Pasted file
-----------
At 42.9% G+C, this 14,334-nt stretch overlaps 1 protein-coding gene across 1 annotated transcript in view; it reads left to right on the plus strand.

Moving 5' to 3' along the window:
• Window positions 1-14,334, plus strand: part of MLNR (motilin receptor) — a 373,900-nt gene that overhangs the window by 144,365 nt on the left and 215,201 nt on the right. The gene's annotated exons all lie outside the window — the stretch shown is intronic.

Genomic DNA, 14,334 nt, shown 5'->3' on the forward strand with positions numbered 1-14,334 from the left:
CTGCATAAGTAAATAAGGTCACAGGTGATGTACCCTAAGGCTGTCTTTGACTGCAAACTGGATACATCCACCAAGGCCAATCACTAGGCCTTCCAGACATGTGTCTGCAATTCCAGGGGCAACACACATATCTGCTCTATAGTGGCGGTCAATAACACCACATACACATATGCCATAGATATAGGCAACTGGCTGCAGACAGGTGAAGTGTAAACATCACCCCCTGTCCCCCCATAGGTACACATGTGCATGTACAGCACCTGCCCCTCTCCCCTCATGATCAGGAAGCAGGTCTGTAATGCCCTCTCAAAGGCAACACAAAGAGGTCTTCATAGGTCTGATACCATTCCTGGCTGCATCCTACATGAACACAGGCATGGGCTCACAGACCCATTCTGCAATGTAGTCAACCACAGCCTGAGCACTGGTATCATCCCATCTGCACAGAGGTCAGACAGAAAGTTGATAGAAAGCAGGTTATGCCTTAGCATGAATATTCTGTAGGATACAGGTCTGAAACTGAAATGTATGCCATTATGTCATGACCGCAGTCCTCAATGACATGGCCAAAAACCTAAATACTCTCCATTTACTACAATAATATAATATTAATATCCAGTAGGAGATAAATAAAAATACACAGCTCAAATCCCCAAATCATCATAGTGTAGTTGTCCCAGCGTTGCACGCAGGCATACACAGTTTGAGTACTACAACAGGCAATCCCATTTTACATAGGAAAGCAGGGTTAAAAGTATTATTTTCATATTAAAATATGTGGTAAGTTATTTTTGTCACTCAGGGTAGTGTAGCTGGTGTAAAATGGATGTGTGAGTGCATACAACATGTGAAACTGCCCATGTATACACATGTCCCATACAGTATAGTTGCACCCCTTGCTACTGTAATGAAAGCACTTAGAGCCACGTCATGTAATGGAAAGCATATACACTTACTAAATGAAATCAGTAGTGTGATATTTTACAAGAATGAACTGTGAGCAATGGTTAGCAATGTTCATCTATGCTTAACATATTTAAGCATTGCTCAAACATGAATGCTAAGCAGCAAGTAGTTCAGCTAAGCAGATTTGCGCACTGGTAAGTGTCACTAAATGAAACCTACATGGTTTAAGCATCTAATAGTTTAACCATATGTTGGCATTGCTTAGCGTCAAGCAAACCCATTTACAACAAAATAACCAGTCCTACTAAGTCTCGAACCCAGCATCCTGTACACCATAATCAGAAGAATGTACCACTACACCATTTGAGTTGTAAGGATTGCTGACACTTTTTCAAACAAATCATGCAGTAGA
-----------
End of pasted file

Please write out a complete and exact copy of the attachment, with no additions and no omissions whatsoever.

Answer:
At 42.9% G+C, this 14,334-nt stretch overlaps 1 protein-coding gene across 1 annotated transcript in view; it reads left to right on the plus strand.

Moving 5' to 3' along the window:
• Window positions 1-14,334, plus strand: part of MLNR (motilin receptor) — a 373,900-nt gene that overhangs the window by 144,365 nt on the left and 215,201 nt on the right. The gene's annotated exons all lie outside the window — the stretch shown is intronic.

Genomic DNA, 14,334 nt, shown 5'->3' on the forward strand with positions numbered 1-14,334 from the left:
CTGCATAAGTAAATAAGGTCACAGGTGATGTACCCTAAGGCTGTCTTTGACTGCAAACTGGATACATCCACCAAGGCCAATCACTAGGCCTTCCAGACATGTGTCTGCAATTCCAGGGGCAACACACATATCTGCTCTATAGTGGCGGTCAATAACACCACATACACATATGCCATAGATATAGGCAACTGGCTGCAGACAGGTGAAGTGTAAACATCACCCCCTGTCCCCCCATAGGTACACATGTGCATGTACAGCACCTGCCCCTCTCCCCTCATGATCAGGAAGCAGGTCTGTAATGCCCTCTCAAAGGCAACACAAAGAGGTCTTCATAGGTCTGATACCATTCCTGGCTGCATCCTACATGAACACAGGCATGGGCTCACAGACCCATTCTGCAATGTAGTCAACCACAGCCTGAGCACTGGTATCATCCCATCTGCACAGAGGTCAGACAGAAAGTTGATAGAAAGCAGGTTATGCCTTAGCATGAATATTCTGTAGGATACAGGTCTGAAACTGAAATGTATGCCATTATGTCATGACCGCAGTCCTCAATGACATGGCCAAAAACCTAAATACTCTCCATTTACTACAATAATATAATATTAATATCCAGTAGGAGATAAATAAAAATACACAGCTCAAATCCCCAAATCATCATAGTGTAGTTGTCCCAGCGTTGCACGCAGGCATACACAGTTTGAGTACTACAACAGGCAATCCCATTTTACATAGGAAAGCAGGGTTAAAAGTATTATTTTCATATTAAAATATGTGGTAAGTTATTTTTGTCACTCAGGGTAGTGTAGCTGGTGTAAAATGGATGTGTGAGTGCATACAACATGTGAAACTGCCCATGTATACACATGTCCCATACAGTATAGTTGCACCCCTTGCTACTGTAATGAAAGCACTTAGAGCCACGTCATGTAATGGAAAGCATATACACTTACTAAATGAAATCAGTAGTGTGATATTTTACAAGAATGAACTGTGAGCAATGGTTAGCAATGTTCATCTATGCTTAACATATTTAAGCATTGCTCAAACATGAATGCTAAGCAGCAAGTAGTTCAGCTAAGCAGATTTGCGCACTGGTAAGTGTCACTAAATGAAACCTACATGGTTTAAGCATCTAATAGTTTAACCATATGTTGGCATTGCTTAGCGTCAAGCAAACCCATTTACAACAAAATAACCAGTCCTACTAAGTCTCGAACCCAGCATCCTGTACACCATAATCAGAAGAATGTACCACTACACCATTTGAGTTGTAAGGATTGCTGACACTTTTTCAAACAAATCATGCAGTAGA